Exploiting the antiviral potential of intermetallic nanoparticles
Matharu, Rupy Kaur
Cheong, Yuen Ki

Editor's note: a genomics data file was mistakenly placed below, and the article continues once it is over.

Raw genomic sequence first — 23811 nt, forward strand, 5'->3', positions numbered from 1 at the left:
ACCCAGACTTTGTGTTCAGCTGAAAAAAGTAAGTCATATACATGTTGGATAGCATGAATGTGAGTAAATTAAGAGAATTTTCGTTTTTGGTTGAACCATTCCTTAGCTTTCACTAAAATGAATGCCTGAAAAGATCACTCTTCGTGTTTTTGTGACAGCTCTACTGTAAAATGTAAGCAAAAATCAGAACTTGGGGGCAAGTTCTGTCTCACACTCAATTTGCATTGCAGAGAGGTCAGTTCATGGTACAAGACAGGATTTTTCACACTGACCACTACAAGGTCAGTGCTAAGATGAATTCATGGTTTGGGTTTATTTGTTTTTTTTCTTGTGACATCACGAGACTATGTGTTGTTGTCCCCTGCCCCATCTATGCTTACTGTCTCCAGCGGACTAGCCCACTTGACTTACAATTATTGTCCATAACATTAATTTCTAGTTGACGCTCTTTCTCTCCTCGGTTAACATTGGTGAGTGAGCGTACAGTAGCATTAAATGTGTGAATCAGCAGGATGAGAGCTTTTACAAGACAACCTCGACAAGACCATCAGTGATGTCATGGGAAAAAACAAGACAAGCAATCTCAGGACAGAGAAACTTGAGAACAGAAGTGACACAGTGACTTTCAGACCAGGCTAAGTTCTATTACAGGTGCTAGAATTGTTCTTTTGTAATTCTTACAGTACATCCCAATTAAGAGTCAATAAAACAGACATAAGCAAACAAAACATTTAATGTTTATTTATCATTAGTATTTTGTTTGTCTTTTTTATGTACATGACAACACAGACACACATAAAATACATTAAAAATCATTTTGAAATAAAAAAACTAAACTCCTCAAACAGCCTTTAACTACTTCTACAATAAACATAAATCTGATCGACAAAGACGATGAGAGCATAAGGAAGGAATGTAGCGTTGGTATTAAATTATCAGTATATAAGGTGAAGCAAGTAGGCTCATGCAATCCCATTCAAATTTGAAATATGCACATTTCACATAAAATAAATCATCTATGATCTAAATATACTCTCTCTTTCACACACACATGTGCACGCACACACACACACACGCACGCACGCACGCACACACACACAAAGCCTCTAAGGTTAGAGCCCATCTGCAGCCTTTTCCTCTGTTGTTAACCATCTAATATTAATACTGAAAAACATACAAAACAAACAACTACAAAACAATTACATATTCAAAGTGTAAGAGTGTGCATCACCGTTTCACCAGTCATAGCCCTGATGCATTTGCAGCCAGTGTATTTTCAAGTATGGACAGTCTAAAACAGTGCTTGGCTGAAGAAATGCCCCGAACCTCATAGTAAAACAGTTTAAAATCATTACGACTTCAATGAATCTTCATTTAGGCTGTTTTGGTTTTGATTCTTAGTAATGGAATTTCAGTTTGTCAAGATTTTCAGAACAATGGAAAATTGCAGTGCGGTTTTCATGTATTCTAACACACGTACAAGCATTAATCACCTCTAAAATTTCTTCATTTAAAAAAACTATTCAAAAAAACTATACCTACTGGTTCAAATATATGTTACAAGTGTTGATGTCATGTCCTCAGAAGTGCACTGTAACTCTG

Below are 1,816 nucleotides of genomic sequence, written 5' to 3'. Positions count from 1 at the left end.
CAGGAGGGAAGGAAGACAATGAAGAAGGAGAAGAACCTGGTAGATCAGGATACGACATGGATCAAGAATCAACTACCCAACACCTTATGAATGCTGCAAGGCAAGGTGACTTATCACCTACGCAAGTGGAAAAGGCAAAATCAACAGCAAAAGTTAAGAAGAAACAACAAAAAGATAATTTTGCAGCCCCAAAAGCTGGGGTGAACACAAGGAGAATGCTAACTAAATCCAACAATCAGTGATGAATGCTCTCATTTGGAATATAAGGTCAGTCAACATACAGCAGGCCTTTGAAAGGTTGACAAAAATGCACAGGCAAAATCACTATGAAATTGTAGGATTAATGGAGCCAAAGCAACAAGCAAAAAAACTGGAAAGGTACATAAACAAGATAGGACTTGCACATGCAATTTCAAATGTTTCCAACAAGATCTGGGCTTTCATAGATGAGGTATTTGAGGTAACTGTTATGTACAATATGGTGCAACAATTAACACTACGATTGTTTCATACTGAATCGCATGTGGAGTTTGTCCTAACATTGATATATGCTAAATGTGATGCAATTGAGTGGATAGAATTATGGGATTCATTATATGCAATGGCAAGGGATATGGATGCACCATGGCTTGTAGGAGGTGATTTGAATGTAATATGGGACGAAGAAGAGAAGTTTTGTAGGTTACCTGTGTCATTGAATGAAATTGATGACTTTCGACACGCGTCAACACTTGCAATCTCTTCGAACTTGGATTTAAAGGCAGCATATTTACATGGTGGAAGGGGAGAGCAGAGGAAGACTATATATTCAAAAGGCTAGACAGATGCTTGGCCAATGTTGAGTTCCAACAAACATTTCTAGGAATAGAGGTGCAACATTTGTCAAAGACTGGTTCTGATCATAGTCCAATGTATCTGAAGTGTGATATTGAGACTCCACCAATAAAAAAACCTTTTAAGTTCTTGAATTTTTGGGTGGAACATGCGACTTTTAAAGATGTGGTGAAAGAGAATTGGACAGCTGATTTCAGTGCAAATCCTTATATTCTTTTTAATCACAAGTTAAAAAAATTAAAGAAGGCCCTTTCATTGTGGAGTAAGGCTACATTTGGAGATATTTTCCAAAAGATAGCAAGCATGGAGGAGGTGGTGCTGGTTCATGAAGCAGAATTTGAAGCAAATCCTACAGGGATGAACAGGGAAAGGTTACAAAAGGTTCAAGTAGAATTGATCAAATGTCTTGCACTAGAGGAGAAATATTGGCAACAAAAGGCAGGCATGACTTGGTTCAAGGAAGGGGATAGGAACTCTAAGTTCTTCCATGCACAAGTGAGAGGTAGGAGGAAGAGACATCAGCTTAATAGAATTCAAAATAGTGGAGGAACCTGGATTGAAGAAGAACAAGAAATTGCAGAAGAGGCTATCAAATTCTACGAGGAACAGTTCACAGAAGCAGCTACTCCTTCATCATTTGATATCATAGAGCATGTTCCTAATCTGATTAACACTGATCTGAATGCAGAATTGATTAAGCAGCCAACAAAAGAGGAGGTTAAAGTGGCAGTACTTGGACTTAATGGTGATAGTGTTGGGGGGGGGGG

Viral pandemic outbreaks cause a significant burden on global health as well as healthcare expenditure. The use of antiviral agents not only reduces the spread of viral pathogens but also diminishes the likelihood of them causing infection. The antiviral properties of novel copper-silver and copper-zinc intermetallic nanoparticles against Escherichia coli bacteriophage MS2 (RNA virus) and Escherichia coli bacteriophage T4 (DNA virus) are presented. The intermetallic nanoparticles were spherical in shape and were between 90 and 120 nm. Antiviral activity was assessed at concentrations ranging from 0.05 to 2.0 wt/v% for 3 and 24 h using DNA and RNA virus model organisms. Both types of nanoparticles demonstrated strong potency towards RNA viruses (> 89% viral reduction), whilst copper-silver nanoparticles were slightly more toxic towards DNA viruses when compared to copper-zinc nanoparticles. Both nanoparticles were then incorporated into polymeric fibres (carrier) to investigate their antiviral effectiveness when composited into polymeric matrices. Fibres containing copper-silver nanoparticles exhibited favourable antiviral properties, with a viral reduction of 75% after 3 h of exposure. The excellent antiviral properties of the intermetallic nanoparticles reported in this study against both types of viruses together with their unique material properties can make them significant alternatives to conventional antiviral therapies and decontamination agents.